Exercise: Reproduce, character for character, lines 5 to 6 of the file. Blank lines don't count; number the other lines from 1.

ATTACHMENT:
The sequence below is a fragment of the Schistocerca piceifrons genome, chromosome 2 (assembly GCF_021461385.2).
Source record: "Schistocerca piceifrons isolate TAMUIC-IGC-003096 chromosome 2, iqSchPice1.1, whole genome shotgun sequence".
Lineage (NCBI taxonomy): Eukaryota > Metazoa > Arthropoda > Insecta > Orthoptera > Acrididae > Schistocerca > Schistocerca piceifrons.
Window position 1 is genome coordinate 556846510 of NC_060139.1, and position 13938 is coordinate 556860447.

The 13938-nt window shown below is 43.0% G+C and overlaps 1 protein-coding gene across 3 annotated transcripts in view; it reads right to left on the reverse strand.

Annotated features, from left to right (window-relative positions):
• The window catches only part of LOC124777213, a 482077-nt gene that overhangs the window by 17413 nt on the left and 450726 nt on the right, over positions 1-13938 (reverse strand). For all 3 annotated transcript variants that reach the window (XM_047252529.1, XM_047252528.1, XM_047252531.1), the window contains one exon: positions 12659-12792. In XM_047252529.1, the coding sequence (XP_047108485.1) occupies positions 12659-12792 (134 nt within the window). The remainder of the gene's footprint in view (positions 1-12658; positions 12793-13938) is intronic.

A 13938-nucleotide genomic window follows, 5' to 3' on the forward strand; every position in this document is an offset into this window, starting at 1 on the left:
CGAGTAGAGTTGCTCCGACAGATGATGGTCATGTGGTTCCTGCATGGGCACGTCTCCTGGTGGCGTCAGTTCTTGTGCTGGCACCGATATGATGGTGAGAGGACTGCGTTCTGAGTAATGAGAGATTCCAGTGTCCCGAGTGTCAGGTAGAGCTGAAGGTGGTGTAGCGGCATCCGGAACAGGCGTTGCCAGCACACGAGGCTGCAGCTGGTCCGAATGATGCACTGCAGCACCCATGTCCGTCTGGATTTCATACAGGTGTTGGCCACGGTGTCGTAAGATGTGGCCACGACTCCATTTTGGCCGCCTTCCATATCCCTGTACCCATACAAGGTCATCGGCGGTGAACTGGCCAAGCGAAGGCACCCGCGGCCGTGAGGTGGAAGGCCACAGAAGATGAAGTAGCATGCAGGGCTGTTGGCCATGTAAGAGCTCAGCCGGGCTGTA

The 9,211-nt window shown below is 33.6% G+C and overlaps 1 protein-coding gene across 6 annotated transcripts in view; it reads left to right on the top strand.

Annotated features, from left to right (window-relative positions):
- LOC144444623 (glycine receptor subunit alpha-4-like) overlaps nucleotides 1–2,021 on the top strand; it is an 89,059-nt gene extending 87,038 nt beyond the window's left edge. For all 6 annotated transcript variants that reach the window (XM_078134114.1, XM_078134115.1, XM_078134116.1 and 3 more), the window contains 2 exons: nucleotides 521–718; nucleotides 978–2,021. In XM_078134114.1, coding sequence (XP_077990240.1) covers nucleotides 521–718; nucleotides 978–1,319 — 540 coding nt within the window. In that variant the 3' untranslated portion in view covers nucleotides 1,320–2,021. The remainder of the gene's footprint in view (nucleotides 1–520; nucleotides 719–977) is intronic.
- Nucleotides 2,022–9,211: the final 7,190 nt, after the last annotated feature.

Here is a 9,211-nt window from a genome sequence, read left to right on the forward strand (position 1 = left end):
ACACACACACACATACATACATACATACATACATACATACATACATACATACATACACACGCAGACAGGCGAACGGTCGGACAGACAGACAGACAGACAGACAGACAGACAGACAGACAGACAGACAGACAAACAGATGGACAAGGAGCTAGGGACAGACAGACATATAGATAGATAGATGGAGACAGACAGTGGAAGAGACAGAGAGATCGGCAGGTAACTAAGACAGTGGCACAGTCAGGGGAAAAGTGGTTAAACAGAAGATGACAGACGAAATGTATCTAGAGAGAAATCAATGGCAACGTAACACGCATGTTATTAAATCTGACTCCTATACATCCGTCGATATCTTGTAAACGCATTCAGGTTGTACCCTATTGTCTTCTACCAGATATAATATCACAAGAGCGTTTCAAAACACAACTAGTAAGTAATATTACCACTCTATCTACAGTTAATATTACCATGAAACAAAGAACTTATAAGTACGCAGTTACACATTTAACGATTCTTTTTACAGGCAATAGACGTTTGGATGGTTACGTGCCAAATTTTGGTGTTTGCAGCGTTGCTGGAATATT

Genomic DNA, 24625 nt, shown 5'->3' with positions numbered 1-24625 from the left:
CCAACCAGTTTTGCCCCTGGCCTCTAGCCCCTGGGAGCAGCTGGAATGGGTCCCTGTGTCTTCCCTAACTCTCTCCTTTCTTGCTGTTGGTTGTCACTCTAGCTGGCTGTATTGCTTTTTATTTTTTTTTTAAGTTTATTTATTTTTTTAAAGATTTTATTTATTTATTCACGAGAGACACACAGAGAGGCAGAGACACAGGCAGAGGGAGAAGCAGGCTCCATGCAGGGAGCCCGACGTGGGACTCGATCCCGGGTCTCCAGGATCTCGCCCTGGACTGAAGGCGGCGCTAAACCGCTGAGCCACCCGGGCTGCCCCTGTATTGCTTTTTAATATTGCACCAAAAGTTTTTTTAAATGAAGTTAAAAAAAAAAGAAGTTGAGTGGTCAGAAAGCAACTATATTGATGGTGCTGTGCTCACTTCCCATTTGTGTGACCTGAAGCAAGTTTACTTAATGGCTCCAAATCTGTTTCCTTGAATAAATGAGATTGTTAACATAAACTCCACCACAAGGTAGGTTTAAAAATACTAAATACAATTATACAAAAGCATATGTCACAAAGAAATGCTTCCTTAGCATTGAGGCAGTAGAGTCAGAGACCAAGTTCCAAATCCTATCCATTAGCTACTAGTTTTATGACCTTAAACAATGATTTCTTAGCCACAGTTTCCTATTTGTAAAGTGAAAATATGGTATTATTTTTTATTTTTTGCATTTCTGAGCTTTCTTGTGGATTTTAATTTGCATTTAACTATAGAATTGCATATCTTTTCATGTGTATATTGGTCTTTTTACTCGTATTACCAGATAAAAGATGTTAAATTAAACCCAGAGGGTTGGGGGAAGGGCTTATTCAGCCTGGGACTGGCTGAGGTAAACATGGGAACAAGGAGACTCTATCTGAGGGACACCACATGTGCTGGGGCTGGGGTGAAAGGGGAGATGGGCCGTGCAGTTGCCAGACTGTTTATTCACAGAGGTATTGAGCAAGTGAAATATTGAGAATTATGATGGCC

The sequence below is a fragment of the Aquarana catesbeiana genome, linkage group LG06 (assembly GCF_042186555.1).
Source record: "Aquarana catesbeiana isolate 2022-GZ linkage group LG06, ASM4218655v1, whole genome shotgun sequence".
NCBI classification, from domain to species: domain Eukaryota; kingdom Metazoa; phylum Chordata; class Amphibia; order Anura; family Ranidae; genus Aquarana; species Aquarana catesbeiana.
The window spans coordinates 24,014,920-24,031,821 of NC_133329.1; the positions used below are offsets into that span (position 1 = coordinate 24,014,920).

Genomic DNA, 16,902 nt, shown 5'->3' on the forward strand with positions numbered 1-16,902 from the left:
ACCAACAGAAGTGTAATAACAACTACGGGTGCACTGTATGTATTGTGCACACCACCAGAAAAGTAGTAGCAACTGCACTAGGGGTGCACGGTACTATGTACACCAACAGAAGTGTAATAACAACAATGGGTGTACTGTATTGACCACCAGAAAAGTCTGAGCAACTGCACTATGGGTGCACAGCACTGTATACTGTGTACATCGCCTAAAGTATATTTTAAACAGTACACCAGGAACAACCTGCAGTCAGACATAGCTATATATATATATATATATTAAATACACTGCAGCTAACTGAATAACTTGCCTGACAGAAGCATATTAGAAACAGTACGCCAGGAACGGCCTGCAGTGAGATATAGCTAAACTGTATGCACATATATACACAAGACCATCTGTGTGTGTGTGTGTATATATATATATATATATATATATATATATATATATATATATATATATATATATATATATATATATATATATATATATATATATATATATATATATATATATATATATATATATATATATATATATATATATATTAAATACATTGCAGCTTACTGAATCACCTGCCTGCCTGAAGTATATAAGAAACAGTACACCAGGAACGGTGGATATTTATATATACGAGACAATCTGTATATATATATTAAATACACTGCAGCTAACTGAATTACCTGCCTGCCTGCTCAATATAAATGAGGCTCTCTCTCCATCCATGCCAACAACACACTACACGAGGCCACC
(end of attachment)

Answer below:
The 13938-nt window shown below is 43.0% G+C and overlaps 1 protein-coding gene across 3 annotated transcripts in view; it reads right to left on the reverse strand.

Annotated features, from left to right (window-relative positions):